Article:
114 minutes | Rated: PG-13
Opened: Friday, February 16, 2001
Directed by Pat O'Connor
Starring Keanu Reeves, Charlize Theron, Jason Issacs, Greg Germann, Liam Aiken, Frank Langella, Lauren Graham
SMALL SCREEN SHRINKAGE: 20%|
LETTERBOX: COULDN'T HURT
Might seem a bit more pedestrian on the small screen, but if you're a softie it will still get you. Good for a lazy afternoon rental.
VIDEO RELEASE: 07.24.2001
Reeves-Theron chemistry shines in warm story of egoist succumbing to quirky girl's carefree charms
"Sweet November" may be a work of romantic hokum about a savage power-yuppie who learns to slow down and discover love in the arms of a quirky, perky girl with a tragic secret -- but as such sappy movies go, this is one that hits all the right notes.
Keanu Reeves and Charlize Theron proved they have couples chemistry as husband and wife in "The Devil's Advocate." Here they do the opposites-attract thing with great success and use their charisma to overcome what by all rights should be a script full of romantic clichés.
Reeves plays shallow, ruthless, arrogant ad industry hotshot Nelson Moss, who shows his astronomical self-centeredness in the picture's opening scene. It's early morning and he's having sex with his girlfriend -- until his alarm clock goes off. The second it does, he says "thanks, that was great" before jumping up, walking across his uber-modern high-rent loft, turning on his entire wall of high-tech TVs and brainstorming an ad campaign for a major client.
Theron plays Sara Deever, a San Francisco "free spirit" who has a strange habit of taking in stray men who are psychological fixer-uppers. She moves them into her North Beach apartment for one month, uses her unexplained gift for metaphysical bandaging to set them right, then moves on to the next fella.
When these two meet during a debacle at the Department of Motor Vehicles, Sara immediately sees in Nelson her most challenging project yet and begins hassling him to move out of the Sharper Image condo and into her funky, low-rent walk-up for 30 days.
He, of course, thinks she's nuts. But when he loses a multi-million dollar account (by proposing a highly sexualized campaign for a family-oriented hot dog company), gets fired and his much-neglected girlfriend moves out -- all on the same day -- he succumbs to Sara's badgering. He figures, at least for the moment, he hasn't anything to lose.
Theron is perfectly cast as the effervescent Sara, who seems to have double-dipped in the joie de vivre. She completely inhabits her character's contagious carefree charm, making the audience fall in love with her even faster than Nelson does. Theron provides the character an esoteric depth, giving her man-a-month habit a nagging feeling of desperate compulsion.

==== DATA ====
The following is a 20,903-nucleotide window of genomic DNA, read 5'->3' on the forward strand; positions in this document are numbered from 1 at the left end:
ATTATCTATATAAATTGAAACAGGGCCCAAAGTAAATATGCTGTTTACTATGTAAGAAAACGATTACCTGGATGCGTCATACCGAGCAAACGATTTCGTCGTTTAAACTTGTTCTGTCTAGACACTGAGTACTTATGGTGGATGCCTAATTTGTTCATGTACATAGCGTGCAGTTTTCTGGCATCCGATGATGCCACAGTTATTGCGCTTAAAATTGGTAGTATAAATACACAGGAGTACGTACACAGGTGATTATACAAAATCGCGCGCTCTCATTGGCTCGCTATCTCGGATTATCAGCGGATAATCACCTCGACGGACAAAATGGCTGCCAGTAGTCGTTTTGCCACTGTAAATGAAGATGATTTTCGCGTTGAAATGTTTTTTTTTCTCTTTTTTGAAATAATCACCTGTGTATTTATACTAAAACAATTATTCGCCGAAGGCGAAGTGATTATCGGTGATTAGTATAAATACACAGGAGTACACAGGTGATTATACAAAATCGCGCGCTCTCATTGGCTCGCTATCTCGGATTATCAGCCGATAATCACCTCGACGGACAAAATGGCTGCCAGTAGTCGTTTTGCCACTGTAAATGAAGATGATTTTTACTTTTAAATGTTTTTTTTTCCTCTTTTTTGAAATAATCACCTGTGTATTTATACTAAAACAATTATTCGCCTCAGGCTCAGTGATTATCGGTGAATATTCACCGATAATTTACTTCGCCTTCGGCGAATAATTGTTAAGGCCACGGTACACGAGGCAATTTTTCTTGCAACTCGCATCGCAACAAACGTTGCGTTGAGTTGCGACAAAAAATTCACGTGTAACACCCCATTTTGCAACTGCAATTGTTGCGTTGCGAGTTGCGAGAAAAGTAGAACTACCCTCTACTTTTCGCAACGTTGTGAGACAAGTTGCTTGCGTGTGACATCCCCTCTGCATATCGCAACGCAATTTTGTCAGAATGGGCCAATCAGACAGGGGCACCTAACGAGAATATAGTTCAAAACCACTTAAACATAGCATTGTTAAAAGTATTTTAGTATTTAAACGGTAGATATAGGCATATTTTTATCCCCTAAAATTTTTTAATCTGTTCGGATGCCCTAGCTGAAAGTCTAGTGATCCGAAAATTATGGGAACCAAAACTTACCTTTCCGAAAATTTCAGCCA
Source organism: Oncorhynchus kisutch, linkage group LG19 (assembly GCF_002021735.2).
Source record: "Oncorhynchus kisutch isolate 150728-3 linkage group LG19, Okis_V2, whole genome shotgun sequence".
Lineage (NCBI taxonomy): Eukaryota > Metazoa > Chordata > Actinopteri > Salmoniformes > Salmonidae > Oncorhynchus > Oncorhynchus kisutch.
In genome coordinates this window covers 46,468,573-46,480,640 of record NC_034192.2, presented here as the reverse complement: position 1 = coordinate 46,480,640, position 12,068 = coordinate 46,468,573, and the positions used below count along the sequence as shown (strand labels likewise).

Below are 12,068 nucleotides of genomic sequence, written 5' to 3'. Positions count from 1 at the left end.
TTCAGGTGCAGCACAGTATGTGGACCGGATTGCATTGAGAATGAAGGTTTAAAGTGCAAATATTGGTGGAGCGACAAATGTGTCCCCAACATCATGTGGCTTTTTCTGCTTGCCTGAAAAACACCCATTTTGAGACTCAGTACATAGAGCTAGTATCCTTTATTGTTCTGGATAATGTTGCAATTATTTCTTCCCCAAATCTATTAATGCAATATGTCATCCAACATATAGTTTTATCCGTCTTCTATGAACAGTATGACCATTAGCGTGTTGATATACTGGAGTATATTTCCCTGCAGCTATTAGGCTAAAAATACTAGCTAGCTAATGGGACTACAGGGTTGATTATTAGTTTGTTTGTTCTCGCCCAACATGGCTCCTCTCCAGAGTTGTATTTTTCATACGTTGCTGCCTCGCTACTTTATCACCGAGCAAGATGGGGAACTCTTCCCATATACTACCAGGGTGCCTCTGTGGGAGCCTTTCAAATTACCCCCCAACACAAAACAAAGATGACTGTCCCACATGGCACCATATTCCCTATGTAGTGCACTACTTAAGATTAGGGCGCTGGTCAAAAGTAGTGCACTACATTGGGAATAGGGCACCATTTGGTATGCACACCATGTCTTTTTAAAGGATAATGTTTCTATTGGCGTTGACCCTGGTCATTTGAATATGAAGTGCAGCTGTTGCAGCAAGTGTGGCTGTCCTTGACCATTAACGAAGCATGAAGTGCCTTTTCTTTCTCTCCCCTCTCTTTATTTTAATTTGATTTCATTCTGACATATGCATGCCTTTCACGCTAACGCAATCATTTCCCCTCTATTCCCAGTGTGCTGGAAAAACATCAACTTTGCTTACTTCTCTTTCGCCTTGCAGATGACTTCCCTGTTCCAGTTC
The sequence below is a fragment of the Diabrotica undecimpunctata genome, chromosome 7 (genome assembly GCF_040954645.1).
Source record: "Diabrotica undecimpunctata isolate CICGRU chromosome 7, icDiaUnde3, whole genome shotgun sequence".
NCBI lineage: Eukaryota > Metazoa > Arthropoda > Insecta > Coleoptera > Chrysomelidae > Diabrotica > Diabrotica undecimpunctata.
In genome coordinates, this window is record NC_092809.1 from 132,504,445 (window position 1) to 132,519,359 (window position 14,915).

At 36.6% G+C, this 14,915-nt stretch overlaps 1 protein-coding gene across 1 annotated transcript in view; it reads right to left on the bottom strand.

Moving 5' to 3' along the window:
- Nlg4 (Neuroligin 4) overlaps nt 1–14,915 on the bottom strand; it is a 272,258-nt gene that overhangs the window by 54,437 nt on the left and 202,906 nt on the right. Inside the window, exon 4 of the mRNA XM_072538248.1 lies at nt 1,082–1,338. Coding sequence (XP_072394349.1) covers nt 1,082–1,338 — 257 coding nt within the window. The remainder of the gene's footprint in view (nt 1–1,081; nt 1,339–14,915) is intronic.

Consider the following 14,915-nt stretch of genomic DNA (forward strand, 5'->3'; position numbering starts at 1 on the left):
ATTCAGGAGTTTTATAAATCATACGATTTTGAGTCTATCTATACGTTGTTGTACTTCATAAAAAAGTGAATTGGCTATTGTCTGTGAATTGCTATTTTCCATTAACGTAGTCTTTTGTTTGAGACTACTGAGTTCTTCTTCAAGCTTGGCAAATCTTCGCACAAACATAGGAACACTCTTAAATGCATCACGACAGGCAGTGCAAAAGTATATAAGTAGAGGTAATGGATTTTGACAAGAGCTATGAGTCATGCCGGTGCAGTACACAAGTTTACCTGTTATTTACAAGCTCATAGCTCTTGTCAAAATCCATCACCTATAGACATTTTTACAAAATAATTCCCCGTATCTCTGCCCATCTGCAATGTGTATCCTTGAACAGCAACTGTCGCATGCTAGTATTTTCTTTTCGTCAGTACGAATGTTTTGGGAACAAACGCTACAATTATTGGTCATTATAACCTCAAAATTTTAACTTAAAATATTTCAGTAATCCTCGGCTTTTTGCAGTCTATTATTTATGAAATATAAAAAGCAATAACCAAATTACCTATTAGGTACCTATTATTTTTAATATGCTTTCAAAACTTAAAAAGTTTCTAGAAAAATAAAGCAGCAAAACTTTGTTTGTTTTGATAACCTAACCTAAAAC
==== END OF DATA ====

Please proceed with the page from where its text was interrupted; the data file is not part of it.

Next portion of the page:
She's also the ideal foil for Nelson's funless, judgmental glibness. Sara can so easily and cheerfully slap his ego down that she makes him nervous. She's the kind of grown-up girl who does cartwheels on the beach while he watches with his hands thrust misanthropically in his pockets.
Reeves, who has become much better at picking roles that suit him, fits well into Nelson's supercilious skin. He really turns on the hubris in the scenes that lead to him getting fired. He also does a fine job projecting the unaccustomed abashment Nelson feels when Sara takes charge of his life.
As their month together progresses, his transformation into a stop-and-smell-the-roses guy under her tutelage is altogether quite winning. Too bad he's so unconvincing when it comes time for this movie's "you complete me"-type romantic climax.
But director Pat O'Connor ("Circle of Friends," "Inventing the Abbotts") never lets the movie's hackneyed conventions (Nelson revisiting his unhappy childhood, Sara's gay best friend) steamroll over the magnetism between his stars.
Romance movie protocols are followed (a passionate argument in the rain, a bubble bath for two), but seasoned with a touch of imaginative enthusiasm. Dialogue is amusingly sassy, but not overindulgently clever. O'Connor even keeps the story's fateful, tearjerker plot turn on a short leash, playing the heartstrings obligingly but tenderly.
"Sweet November" (which, by the way, is a remake of a 1968 movie of the same name) may have an obvious story arc. It may, at its core, be a textbook chick flick punctuated by a soundtrack of smoky-voiced girly alt-pop anthems (Enya, Stevie Nicks, Paula Cole, k.d. lang).
But it is sweet. It is eminently romantic, warm and satisfying. And even if Keanu's heart-rending tears in the last reel look suspiciously like special effects, this is a movie likely to inspire the real thing in the softies in the audience. And even we cynics will feel a little warm and fuzzy when the credits roll.